Michelle McQuigge, The Canadian Press

Like us on Facebook and follow us on Twitter.

Coronavirus

Get local stories you won't find anywhere else right to your inbox.
Sign up here

Just Posted

Highway 1 eastbound has one lane closed as crews worked to clear up an accident earlier this afternoon.
Accident shuts down one lane eastbound on Highway 1 in Abbotsford

Major congestion between Riverside Road and Sumas exit

Alan Pryor in 2015, during the Agassiz Fire Department’s 70th year. (Greg Laychak/The Observer)
Agassiz fireman celebrates 51 years at the hall

Al Pryor has been a key member in the Agassiz Fire Department since he was 16

Scales of Justice
Court awards woman $167K after vehicle was struck by White Rock taxi in 2016

Plaintiff’s knee injuries and resulting chronic pain disability are genuine, judge rules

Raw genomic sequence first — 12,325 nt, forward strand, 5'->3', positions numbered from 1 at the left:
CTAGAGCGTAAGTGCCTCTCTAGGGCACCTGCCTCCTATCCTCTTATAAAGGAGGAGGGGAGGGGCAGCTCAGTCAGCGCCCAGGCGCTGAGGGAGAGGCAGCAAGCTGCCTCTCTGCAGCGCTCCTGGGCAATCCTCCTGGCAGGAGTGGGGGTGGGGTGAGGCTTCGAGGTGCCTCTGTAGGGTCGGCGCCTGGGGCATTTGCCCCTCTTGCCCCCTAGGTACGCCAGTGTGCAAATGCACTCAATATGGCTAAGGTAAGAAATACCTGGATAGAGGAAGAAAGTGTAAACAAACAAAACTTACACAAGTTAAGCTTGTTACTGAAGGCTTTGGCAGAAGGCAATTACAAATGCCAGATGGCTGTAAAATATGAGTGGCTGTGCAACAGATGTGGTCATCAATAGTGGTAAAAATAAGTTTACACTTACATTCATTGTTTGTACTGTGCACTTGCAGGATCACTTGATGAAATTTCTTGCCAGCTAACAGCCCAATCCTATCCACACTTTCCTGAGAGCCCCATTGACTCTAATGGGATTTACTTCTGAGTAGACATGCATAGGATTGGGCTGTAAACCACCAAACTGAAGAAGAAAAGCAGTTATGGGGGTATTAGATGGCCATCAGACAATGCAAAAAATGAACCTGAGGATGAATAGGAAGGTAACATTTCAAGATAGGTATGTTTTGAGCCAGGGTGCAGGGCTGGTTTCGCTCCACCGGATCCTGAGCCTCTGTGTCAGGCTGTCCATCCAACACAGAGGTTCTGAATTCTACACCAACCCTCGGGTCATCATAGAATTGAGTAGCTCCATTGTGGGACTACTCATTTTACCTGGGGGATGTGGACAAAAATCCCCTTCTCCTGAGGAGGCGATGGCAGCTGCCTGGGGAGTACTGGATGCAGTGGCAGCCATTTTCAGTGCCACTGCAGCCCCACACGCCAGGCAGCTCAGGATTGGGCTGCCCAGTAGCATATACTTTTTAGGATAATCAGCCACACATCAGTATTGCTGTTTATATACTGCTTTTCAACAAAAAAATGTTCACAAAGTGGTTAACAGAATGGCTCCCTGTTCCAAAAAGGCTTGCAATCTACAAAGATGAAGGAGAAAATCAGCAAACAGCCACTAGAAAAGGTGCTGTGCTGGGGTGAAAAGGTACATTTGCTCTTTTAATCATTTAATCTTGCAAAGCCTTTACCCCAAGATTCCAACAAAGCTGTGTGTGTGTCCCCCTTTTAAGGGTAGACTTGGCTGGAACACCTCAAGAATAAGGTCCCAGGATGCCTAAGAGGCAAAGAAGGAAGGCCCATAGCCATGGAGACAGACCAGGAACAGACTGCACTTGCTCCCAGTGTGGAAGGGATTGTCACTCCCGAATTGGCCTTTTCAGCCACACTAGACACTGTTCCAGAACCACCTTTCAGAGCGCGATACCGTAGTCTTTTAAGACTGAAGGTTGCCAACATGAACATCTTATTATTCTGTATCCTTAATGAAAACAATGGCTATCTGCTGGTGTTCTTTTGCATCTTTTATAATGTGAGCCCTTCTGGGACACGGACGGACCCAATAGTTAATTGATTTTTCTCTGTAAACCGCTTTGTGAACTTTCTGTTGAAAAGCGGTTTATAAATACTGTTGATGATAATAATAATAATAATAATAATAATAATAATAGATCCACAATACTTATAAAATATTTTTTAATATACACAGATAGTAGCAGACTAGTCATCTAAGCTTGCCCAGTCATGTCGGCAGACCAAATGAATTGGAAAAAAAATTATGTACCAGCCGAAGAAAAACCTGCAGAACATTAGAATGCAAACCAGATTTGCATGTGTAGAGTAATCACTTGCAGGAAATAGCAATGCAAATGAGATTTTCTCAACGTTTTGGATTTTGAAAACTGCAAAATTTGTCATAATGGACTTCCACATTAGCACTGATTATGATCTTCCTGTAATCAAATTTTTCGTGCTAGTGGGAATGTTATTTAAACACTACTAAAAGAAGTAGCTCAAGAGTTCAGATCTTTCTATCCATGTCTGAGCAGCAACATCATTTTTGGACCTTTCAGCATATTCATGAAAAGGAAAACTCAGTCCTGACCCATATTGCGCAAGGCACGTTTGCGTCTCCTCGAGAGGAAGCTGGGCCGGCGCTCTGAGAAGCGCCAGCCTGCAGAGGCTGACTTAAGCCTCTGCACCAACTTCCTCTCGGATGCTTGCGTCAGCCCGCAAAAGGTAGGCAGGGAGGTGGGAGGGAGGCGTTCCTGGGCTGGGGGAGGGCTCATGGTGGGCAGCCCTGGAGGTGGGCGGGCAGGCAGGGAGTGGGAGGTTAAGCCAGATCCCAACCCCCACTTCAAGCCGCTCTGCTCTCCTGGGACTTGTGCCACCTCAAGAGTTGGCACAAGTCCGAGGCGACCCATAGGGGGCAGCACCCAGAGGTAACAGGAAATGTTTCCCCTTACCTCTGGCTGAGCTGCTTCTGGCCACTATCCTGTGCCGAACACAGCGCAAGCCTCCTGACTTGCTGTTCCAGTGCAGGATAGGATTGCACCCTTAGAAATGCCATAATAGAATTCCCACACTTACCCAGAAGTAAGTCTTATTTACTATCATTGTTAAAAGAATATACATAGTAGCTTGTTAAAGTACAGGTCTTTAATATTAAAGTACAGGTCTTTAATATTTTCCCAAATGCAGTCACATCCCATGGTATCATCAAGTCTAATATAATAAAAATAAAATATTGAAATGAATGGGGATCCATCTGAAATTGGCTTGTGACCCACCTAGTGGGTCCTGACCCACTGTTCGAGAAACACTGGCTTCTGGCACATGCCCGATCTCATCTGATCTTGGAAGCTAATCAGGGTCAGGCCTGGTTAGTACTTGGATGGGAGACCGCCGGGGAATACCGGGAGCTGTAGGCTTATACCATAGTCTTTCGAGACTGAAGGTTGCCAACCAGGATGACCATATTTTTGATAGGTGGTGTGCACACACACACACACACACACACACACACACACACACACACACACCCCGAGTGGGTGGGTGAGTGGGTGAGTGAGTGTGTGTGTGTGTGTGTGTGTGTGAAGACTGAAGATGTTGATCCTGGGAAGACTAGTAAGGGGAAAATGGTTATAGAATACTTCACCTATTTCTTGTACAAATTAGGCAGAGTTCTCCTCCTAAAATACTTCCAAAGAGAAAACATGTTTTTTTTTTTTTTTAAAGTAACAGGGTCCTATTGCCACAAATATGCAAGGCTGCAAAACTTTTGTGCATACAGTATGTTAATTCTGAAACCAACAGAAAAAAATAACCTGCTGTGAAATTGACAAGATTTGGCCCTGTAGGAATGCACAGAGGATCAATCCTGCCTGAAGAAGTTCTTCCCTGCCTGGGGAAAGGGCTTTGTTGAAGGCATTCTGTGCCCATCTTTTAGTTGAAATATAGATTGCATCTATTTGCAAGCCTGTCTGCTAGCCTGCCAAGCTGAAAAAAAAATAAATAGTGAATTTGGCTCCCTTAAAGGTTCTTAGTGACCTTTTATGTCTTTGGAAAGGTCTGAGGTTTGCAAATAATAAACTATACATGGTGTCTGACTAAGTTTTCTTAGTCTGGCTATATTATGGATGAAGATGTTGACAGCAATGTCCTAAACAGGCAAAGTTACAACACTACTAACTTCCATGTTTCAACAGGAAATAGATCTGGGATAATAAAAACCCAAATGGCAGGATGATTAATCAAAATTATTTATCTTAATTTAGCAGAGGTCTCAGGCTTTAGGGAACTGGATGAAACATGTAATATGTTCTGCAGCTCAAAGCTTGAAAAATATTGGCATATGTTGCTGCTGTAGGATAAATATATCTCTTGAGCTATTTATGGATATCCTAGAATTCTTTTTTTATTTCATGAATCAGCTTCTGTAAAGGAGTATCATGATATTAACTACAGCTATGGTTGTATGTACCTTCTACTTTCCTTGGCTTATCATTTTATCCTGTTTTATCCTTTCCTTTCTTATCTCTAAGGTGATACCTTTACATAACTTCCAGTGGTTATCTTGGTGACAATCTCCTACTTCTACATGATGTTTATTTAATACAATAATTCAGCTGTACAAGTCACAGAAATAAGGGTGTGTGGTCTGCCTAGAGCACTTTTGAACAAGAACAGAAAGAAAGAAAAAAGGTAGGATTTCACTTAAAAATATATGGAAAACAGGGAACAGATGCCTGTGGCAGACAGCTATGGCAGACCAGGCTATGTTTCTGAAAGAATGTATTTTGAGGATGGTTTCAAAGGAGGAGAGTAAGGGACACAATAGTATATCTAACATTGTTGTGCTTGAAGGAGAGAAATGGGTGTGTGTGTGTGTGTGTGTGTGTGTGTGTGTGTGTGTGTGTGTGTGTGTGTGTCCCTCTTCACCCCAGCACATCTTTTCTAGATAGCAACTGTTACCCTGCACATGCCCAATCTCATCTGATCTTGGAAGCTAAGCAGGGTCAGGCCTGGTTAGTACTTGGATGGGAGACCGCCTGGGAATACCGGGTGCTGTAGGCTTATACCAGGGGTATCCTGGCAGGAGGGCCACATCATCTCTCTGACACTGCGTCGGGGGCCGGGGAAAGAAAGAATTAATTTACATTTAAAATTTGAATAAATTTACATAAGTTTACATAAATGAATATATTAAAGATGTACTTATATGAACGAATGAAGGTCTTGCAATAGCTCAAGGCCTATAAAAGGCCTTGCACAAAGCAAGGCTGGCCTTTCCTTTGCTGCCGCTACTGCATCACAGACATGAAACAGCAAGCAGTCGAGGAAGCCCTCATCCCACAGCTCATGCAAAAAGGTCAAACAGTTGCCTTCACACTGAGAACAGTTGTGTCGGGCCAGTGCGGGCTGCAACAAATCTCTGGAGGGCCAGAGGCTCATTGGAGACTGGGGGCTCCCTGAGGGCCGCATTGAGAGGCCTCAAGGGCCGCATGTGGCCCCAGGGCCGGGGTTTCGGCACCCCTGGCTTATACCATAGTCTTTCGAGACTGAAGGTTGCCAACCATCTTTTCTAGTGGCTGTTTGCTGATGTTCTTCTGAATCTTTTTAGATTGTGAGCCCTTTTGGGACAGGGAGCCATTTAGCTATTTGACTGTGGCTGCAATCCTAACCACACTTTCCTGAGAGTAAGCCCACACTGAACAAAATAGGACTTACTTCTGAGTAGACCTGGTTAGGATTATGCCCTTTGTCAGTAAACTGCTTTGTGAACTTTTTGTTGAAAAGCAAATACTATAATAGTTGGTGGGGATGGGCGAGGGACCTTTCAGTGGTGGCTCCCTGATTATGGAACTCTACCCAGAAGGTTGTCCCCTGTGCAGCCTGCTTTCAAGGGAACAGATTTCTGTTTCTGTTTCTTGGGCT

Mike Bismeyer of Abbotsford is the recipient of the national Savita Shah Award for his work promoting kindness and anti-bullying initiatives.
Abbotsford man who was bullied as a teen receives national kindness award

Mike Bismeyer is one of two Canadians to earn Savita Shah Award

RCMP were on scene under the Menzies Street bridge in Chilliwack on Thursday, March 4, 2021 where a body was found. (Jenna Hauck/ Chilliwack Progress)
UPDATE: Body found under Menzies bridge in Chilliwack that of man in 20s

Death not considered suspicious, said Chilliwack RCMP

B.C. Health Minister Adrian Dix and provincial health officer Dr. Bonnie Henry head for the B.C. legislature press theatre to give a daily update on the COVID-19 pandemic, April 6, 2020. (B.C. government)
B.C. nears 300,000 COVID-19 vaccinations, essential workers next

564 new cases, four deaths, no new outbreaks Thursday